Returning to your home town after graduation can be a harrowing experience. After four years of hard work and living on your own you're right back where you started.
The faces are the same, your family is the same. Things didn't change. And despite all of your grandiose expectations of success and happiness afgter your whirlwhind experiences a t college, you settle. You go back home.
Except, all of the expectations not being met is not failure. It's not the end of the world either.
I'm home for two weeks before leaving for New York City and the familiar feeling is actually pretty comforting. I left Athens like a bat out of hell and bid Ohio University my final goodbye.j
College is officially over, and waking up in my room at home, in my own bed has never felt better.
Having my sister down the hall from me and my family all in the same space as me was a relief. For four years now, They've been a memory. A phone call. A FaceTime away.
It's nice to see the people who will be there above all else. My mom always says, "Friends will come and go, but family will always be there."
We love our friends, and sometimes we choose them over our family. Once we come home, we realize the value of those who have been there our whole lives. They know our personalities. They know the ins-and-outs of our souls. They can see through our bullshit. Their support is infallible, and though we try to downplay our feelings for them and create a sense of independence, when we get home after a long time away, it's often a relief.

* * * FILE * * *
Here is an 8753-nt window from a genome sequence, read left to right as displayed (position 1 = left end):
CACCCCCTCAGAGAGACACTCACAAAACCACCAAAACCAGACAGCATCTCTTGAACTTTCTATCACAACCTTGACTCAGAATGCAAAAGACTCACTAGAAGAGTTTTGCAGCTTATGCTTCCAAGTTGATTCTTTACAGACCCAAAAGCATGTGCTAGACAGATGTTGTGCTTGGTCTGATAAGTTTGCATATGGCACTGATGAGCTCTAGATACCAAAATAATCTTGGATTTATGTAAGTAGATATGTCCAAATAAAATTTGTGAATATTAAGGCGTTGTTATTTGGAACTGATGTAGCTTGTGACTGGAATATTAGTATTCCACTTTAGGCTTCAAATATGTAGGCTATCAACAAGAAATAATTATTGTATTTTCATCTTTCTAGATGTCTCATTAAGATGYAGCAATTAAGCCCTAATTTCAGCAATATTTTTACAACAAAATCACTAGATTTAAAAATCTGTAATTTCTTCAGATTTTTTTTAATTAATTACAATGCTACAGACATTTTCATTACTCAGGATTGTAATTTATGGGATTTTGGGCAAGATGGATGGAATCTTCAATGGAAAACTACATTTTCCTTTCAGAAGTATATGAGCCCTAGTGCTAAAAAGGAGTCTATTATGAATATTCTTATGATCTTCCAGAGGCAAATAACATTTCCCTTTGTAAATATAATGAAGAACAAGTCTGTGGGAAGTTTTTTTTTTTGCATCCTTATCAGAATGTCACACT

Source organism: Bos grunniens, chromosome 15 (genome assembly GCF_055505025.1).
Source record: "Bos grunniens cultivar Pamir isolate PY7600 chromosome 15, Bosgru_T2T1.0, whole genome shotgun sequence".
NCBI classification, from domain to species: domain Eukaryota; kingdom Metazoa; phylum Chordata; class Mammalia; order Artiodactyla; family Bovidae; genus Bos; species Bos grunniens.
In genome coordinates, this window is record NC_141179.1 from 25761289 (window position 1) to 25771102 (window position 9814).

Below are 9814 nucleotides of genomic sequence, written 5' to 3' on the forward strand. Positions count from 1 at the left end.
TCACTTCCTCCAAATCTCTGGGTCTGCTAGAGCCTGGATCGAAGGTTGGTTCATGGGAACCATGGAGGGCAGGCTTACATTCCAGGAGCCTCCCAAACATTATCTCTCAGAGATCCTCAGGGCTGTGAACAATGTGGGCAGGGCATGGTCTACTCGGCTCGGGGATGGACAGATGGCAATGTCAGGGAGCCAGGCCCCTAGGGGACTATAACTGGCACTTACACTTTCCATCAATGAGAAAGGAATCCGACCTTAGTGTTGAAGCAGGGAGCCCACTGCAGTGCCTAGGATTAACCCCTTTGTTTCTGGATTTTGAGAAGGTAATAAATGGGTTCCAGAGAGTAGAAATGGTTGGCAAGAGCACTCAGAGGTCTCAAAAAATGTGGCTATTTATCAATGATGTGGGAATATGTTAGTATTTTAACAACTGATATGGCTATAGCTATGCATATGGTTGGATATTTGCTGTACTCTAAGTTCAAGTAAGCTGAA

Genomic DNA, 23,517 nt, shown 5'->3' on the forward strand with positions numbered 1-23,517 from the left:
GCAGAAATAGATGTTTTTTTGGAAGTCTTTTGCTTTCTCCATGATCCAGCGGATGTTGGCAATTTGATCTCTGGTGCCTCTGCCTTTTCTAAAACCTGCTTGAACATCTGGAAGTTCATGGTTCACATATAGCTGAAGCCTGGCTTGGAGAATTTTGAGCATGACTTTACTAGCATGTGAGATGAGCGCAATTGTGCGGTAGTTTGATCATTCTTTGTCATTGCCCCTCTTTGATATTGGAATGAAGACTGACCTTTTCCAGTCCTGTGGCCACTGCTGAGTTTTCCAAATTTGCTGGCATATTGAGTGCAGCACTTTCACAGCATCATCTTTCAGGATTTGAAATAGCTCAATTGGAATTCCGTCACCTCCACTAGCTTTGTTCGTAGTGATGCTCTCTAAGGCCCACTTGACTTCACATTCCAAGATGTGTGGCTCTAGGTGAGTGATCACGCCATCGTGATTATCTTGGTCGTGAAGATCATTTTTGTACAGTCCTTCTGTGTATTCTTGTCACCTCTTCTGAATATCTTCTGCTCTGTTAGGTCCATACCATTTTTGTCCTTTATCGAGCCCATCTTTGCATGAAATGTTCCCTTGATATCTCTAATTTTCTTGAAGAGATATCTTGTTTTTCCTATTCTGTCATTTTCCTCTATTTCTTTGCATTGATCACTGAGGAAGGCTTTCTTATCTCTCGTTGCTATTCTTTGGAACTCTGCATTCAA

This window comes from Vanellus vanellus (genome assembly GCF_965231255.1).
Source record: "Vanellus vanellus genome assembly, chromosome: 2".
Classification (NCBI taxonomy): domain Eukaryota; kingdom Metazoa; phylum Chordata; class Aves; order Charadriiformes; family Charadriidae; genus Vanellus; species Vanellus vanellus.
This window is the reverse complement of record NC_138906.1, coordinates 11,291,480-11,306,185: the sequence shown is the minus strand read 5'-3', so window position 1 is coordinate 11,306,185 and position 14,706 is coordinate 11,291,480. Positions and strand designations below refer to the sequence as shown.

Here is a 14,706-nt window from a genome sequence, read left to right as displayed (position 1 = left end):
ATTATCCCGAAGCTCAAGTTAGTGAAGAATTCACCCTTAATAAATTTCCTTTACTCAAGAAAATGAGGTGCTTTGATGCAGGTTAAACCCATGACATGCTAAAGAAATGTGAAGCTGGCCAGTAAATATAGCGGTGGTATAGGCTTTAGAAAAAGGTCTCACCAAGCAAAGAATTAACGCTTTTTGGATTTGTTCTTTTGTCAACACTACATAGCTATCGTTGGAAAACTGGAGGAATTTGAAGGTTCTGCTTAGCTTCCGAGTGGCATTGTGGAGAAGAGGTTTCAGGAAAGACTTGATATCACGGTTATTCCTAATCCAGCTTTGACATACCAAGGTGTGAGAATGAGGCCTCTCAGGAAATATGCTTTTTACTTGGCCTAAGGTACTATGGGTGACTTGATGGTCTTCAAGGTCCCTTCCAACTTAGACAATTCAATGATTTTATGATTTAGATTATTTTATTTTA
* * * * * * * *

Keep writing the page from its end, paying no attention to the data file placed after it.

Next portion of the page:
I know I'm feeling relieved right now.
These next two weeks I'll be closing another chapter: being at home.
I'm moving to Brooklyn, and that will become my new home, just like Athens did when I first went to college.
For all of you staying at home for longer periods of time, I can offer some advice: Don't take things for granted, appreciate your family, and work hard to change your situation.
Things aren't always favorable. Sometimes we don't get the job, we don't have the money, we can't make it work. That is not failure. Home isn't failure, it's just a detour. Create a life wherever you go. Make new friends, open up your mind and work as hard as possible to get where you want to go.
Some people don't have a place to crash after college. Some people have no choice but to live on their own without the support of a family and without a safety net.
Home is a safety net for twenty-somethings falling from the sky after college.